By Commissioner Rafael Ortega, columnist
Ramsey County voter participation rates traditionally trail those of the state as a whole. Several factors contribute to low voter participation, including residential mobility, age, income and years of formal education.
To help solve this problem, the Elections Office has focused on improving voter participation among younger voters and in the traditionally low voter turnout precincts. Young people tend to be more mobile, have lower incomes and are more ethnically and racially diverse than the population as a whole.
In 2018, the Elections Office:
• Established a teacher liaison program in 16 high schools in the county to recruit and train student election judges: 441 student election judges served at the 2018 state general election in polling places throughout the county; many of these students were bilingual.
• Conducted a day of early voting on campus at St. Paul College, in cooperation with the MnSCU student organization: 271 people voted early on campus at St Paul College — 49 were first time registrants and voters.
• Worked with Common Cause Minnesota to facilitate absentee voting by inmates at the Adult Detention Center (ADC) and the Workhouse: received 51 absentee ballot applications from the ADC and 7 from the Workhouse.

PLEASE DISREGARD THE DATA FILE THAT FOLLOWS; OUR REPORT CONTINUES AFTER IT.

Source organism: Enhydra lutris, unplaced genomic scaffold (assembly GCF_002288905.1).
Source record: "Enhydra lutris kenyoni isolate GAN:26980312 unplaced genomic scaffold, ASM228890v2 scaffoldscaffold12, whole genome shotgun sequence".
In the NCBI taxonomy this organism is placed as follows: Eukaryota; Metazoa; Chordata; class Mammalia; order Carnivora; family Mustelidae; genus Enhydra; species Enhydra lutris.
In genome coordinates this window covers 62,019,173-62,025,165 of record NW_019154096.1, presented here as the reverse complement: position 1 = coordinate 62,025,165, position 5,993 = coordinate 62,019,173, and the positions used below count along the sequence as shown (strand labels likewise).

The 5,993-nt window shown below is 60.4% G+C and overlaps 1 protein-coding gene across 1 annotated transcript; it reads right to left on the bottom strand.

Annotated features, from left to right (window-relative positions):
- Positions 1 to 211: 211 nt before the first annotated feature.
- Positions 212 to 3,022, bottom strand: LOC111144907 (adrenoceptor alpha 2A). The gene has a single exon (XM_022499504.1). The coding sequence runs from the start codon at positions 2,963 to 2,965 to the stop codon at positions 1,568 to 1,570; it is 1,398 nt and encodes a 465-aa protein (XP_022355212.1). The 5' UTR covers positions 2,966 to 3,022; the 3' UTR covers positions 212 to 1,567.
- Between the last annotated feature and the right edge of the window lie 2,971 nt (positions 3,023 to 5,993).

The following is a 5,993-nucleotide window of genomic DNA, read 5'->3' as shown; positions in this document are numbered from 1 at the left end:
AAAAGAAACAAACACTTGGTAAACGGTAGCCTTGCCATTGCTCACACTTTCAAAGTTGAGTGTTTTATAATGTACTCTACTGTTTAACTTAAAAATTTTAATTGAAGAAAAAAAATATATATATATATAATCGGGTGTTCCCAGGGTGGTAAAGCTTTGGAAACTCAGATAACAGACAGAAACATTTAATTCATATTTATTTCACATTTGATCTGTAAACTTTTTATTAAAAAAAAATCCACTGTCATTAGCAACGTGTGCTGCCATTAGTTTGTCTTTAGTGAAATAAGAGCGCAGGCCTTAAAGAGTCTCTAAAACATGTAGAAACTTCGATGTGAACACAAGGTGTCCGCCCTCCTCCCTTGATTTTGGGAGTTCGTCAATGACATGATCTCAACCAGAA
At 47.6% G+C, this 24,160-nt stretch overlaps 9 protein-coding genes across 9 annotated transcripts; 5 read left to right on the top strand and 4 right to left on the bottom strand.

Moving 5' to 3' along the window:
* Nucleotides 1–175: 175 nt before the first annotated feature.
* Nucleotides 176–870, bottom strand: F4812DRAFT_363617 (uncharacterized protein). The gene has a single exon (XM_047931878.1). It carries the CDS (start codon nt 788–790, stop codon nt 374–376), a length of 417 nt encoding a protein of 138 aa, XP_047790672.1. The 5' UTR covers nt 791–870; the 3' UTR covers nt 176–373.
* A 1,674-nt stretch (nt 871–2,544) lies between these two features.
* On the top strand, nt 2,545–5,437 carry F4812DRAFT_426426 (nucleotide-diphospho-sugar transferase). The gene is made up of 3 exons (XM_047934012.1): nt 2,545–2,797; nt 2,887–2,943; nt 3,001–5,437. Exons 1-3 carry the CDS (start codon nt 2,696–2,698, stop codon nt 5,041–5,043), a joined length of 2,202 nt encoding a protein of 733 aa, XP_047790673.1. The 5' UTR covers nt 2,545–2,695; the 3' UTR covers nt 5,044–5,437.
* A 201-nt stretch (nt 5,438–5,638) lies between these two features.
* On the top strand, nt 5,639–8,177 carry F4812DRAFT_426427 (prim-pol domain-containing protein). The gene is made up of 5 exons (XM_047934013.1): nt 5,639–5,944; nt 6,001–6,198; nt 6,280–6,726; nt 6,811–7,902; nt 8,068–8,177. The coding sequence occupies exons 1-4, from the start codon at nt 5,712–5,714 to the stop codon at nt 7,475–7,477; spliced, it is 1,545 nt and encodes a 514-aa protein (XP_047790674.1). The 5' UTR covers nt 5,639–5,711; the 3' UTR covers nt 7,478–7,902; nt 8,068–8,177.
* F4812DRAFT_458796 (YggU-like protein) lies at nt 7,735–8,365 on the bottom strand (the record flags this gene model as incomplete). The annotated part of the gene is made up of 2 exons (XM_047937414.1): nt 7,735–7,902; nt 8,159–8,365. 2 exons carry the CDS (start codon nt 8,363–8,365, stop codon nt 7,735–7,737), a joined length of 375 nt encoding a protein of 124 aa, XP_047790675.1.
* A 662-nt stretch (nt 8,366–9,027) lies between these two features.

• Operated 12 early voting facilities throughout the county — the largest operation of its kind in the state: more than 26,000 voters cast their ballots at one of the county early voting locations.
• Worked with the League of Women Voters and other groups to promote registration and voting: total registration in the county increased in 2018 by more than 13,000 voters, or 4.4%.
Ramsey County experienced a dramatic increase in both voter registration and voter turnout for the 2018 general election, especially in traditionally low turnout precincts and among young voters. Specifically, every ward in St. Paul saw an increase in voter registration in 2018. Voter turnout was also up dramatically countywide in 2018. More than 246,000 Ramsey County residents voted in the 2018 general election, an increase of 36% from the last gubernatorial election in 2014. The biggest gains in voter turnout occurred in the City of St. Paul, specifically in the Frogtown and East Side neighborhoods (Ward 1 Precinct 9 saw an increase of almost 80% from 2014).
We would never claim that the increase in turnout was all because of the work of Ramsey County elections. But I am excited for us to continue these efforts and to study closely which ones have the greatest impact in 2019 and 2020.